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~ Ernie K-Doe, 1936 - 2001
New Orleans Musician and Self-Proclaimed Emperor of The World
From Lent to Easter
On Ash Wednesday all over Louisiana, Carnival lifted its joyous mantle leaving Lent's ashen smudge in its place.
In cathedrals and parish churches, mission altars and heathen households, the Sacrament of Death was being celebrated.
At New Orleans Saint Louis Cathedral, business suits stood cheek-by-jowl with crimson capes and smeared-lipstick ladies awaiting priests dressed in the Vestments of Sorrow, applying smears of The Cross to their foreheads. With thumbs dipped in the ashes of last year's Palm Sunday palms. Outside, rain washed The City. I have many doubts about theological things, but none whatsoever about this ceremony. To ashes we shall return.
attended six a.m. mass at the
Cathedral to welcome Lent,
and then caught the nine a.m. Amtrak train called the Sunset Limited,
out of Town.
Could ashen Lent have more fitting a morning's metaphor than that?
Lent is the longest holiday in all the Christian calendar. Should you need reason to be suspicious of religion's political powers, consider that. Carnival's pleasurable length shortens by measure of the ill-conceived Gregorian Calender. But Church law prevents this happening to Lent's suffering by measure of Canon law hocus pocus.
Like traveling Governor Bobbie Jindal's
many Potemkin budgets, L. A. Norma tells some altar boys discussing the weight of this year's Mardi Gras garbage.
Louisiana State House
Governor's private lift
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Mardi Gras (Fat Tuesday) is the last day
of Carnival's ever-changing length.
Next day is Ash Wednesday, the
first day of Lent's forty never-changing days of suffering.
The Catholic Calendar, by which we measure all this, is not accurate, what with the date of Easter changing with the moon! A matter, you may recall, Galileo later tried, without success, to clarify for his Pope, successor to Peter's Throne. And keeper of Heavens's Keys and the temporal clock.
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Easter, the end of Lent, is also a ceremony about Spring. Borrowed from religions that came before Christianity. It maybe the oldest human celebration and it is calculated (or miscalculated) by Canon law, with instruments created with faith in suffering and suspicion of pleasure.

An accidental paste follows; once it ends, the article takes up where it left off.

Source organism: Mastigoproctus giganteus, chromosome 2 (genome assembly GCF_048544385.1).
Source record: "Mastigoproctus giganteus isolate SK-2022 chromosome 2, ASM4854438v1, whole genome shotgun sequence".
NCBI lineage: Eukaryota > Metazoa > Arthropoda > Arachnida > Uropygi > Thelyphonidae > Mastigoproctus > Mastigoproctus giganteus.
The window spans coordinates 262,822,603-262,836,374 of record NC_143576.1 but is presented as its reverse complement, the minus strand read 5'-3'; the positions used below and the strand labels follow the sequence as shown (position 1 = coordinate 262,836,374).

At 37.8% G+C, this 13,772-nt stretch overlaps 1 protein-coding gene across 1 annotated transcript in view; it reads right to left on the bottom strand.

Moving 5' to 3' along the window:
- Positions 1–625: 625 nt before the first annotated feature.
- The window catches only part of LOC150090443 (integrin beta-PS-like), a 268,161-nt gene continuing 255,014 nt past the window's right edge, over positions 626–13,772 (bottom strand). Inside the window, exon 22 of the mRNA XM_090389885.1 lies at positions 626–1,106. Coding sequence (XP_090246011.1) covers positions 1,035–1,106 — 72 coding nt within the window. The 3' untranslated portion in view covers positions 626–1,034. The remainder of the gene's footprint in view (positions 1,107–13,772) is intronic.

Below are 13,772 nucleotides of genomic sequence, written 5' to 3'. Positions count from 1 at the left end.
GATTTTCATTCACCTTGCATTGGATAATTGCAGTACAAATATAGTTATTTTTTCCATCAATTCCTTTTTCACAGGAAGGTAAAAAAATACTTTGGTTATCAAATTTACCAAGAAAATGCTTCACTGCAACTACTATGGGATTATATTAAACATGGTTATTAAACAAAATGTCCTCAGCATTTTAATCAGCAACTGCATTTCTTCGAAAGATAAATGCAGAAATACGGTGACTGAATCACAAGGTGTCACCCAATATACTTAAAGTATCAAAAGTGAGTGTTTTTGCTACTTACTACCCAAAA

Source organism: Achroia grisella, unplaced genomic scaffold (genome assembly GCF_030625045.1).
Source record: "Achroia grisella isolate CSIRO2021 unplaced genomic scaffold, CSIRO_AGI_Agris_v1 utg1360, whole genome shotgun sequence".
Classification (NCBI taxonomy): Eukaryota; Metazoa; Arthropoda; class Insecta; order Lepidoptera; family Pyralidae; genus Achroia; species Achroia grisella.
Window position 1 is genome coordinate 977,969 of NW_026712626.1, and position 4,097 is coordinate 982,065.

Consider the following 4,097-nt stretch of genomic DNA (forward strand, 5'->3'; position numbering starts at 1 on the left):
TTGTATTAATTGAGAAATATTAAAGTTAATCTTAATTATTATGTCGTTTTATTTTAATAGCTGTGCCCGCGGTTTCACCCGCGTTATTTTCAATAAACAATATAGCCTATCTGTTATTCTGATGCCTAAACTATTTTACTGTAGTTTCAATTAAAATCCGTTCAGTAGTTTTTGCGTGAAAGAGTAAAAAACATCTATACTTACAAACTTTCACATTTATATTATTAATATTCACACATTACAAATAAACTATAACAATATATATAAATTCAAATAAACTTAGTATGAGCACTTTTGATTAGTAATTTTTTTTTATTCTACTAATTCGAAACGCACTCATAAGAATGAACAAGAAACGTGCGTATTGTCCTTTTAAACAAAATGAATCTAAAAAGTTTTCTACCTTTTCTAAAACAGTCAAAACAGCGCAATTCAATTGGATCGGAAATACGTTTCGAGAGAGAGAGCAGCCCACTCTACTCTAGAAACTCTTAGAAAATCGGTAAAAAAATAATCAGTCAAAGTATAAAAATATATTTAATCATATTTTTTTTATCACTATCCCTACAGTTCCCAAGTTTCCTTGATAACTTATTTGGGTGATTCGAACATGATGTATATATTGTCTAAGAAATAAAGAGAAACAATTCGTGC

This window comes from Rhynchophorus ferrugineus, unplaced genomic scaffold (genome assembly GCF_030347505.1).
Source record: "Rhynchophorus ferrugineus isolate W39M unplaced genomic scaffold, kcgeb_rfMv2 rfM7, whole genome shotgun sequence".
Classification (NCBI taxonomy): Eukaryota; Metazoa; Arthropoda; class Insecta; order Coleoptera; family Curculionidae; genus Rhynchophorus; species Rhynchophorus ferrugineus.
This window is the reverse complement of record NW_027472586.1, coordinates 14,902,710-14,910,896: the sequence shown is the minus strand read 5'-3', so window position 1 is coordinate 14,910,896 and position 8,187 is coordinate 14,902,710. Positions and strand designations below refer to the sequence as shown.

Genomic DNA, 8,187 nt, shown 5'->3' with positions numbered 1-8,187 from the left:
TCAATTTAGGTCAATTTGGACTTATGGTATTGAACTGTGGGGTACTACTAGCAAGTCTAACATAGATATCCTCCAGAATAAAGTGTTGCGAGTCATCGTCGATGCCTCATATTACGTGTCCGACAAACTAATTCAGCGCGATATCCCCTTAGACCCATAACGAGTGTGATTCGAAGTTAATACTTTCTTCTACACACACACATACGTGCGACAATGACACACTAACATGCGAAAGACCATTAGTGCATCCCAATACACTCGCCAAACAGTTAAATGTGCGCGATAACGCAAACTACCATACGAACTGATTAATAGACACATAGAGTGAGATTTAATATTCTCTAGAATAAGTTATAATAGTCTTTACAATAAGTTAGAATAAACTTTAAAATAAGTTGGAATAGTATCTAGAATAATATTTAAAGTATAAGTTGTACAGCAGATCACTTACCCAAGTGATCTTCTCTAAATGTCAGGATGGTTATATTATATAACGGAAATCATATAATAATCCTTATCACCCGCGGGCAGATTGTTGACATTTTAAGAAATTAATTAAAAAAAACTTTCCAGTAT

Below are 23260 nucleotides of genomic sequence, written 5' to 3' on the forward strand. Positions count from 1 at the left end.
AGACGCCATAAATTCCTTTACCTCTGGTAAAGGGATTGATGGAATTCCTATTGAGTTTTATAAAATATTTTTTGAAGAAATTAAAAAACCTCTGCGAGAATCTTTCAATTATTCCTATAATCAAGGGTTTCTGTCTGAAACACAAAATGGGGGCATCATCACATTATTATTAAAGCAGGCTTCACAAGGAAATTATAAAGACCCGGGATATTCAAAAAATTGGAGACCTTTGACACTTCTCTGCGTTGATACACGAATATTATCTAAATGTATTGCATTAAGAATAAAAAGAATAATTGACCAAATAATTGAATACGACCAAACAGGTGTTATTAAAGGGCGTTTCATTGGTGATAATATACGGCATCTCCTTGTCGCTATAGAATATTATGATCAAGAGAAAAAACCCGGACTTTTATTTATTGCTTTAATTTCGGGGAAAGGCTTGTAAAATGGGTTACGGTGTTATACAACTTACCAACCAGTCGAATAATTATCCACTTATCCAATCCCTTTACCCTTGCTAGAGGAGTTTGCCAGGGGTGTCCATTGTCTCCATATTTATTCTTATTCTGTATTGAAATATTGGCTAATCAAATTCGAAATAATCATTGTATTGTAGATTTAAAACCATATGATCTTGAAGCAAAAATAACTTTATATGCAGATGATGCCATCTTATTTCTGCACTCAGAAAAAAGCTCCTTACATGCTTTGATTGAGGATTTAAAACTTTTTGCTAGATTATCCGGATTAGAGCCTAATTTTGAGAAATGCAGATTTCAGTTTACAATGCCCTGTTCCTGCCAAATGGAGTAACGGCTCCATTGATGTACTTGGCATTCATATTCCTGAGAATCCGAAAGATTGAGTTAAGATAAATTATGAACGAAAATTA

Suffering is not to be monkeyed with by theological calculations. Carnival's pleasures, however, are reducible by God (or His agents with their inaccurate stopwatches).
Lenten fasting repairs Winter's damage and Carnival's excess, and prepares us for Spring's rebirth. Like the jazz man says,
"Blow the roof off the sucker ..."
It has been a long cold Lent, but with sunny mornings and a warm place in the kitchen to read Internet Newspapers and sip coffee. Spring is here this morning, and the live oaks outside our dormer windows are budding into a soft young green.
Live oaks are ever green. They don't dump their old leaves till Spring's new buds arrive (as followers of JFK conspiracies know). Then they change from old dark green to young soft green almost overnight. Today soft-green rules the Great Mother Swamp, and old alligators lie on the banks in whatever sun we can find dreaming of Easter baskets, Spring and ashes.
(A version of this story first appeared in 2004)
Copyright, 2015, Leonard Earl Johnson
Your monthly e-mail notice may not come. New Yahoo's mail system is too cumbersome to continue using. Our mailings can not be done one-at-a-time. We have many thousands of e-readers. Too many, it seems, to keep getting free-mail from Yahoo, and we are not able to pay for the pay-mail system. So there.
You may not receive a monthly notice for YOURS TRULY IN A SWAMP,
until / unless I figure out how to set up a new freemail system.
(Don't hold your breath. I am a storyteller, not a computer-pinball gamer). Contact me if you want on the list - that may get e-mailed.
If you wish to read each month's story please go any time to www.LEJ.org
(They are posted newly on the first of each month and polished for the next few weeks.)
Hope you do, I love talking with you,
Leonard Earl Johnson,
Columnist to the elderly and early weary.
© 2015, Leonard Earl Johnson, All Rights Reserved.
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